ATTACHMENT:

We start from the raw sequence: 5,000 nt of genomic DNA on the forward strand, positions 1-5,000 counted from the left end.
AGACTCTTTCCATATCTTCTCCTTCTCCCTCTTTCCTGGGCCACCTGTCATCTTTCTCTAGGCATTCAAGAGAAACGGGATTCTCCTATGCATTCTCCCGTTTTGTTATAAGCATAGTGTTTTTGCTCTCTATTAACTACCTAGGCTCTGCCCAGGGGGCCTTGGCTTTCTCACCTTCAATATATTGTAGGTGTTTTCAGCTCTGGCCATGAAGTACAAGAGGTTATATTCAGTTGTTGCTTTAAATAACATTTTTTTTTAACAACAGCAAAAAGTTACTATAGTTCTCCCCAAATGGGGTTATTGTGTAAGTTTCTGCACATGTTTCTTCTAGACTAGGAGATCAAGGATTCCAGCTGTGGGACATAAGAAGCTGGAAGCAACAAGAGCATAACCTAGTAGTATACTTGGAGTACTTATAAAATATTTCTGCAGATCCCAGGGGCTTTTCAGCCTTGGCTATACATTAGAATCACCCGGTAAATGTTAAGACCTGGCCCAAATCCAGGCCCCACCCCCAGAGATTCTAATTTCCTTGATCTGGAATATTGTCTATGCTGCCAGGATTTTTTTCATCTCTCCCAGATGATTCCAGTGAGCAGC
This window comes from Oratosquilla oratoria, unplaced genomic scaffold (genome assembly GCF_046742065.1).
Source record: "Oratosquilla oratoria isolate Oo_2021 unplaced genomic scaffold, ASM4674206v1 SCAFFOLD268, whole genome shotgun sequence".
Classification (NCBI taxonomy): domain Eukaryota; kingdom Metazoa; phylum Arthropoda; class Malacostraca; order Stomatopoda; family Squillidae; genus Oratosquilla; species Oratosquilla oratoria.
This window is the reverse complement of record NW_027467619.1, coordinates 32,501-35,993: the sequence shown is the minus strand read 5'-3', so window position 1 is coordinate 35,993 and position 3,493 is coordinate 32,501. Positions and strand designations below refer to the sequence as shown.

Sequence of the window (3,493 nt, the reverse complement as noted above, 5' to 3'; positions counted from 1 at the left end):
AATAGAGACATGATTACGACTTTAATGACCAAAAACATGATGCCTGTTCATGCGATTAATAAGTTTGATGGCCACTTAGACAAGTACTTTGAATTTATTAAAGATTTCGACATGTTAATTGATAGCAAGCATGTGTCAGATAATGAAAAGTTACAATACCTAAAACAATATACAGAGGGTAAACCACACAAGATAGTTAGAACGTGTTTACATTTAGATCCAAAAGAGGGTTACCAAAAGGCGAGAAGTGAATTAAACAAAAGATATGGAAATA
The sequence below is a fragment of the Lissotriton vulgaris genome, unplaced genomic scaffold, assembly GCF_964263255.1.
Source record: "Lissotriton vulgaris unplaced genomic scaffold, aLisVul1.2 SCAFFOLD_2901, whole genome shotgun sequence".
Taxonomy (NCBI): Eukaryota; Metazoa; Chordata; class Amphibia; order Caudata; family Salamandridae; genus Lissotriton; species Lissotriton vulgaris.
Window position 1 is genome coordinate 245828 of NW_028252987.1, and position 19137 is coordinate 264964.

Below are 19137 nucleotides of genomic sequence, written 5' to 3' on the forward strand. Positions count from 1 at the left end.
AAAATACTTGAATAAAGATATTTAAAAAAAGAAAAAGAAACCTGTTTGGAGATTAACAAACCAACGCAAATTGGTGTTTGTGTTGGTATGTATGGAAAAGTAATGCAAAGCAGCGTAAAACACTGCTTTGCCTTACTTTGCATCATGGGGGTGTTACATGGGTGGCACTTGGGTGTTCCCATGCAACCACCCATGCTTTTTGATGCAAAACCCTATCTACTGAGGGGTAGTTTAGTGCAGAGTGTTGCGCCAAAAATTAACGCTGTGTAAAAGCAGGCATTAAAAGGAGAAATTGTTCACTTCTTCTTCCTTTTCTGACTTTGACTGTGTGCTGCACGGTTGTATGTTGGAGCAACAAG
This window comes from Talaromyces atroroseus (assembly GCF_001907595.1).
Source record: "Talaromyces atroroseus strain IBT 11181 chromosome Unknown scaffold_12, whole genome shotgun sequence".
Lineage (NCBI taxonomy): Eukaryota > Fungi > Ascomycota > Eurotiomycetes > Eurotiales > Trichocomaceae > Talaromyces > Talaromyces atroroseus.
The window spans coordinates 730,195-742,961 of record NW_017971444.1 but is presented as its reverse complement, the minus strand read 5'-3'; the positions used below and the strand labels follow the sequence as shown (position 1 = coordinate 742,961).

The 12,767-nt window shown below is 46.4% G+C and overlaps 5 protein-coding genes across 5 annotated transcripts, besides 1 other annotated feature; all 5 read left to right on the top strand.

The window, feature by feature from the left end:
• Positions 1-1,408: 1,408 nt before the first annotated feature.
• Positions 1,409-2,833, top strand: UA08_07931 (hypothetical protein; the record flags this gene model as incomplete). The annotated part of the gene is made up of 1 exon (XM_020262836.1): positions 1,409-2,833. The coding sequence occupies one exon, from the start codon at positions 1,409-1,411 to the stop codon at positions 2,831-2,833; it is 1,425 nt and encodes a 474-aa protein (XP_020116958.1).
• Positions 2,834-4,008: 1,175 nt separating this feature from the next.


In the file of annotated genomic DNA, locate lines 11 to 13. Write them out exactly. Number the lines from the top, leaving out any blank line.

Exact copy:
Taxonomy (NCBI): Eukaryota; Metazoa; Chordata; class Amphibia; order Caudata; family Salamandridae; genus Lissotriton; species Lissotriton vulgaris.
Window position 1 is genome coordinate 245828 of NW_028252987.1, and position 19137 is coordinate 264964.

Below are 19137 nucleotides of genomic sequence, written 5' to 3' on the forward strand. Positions count from 1 at the left end.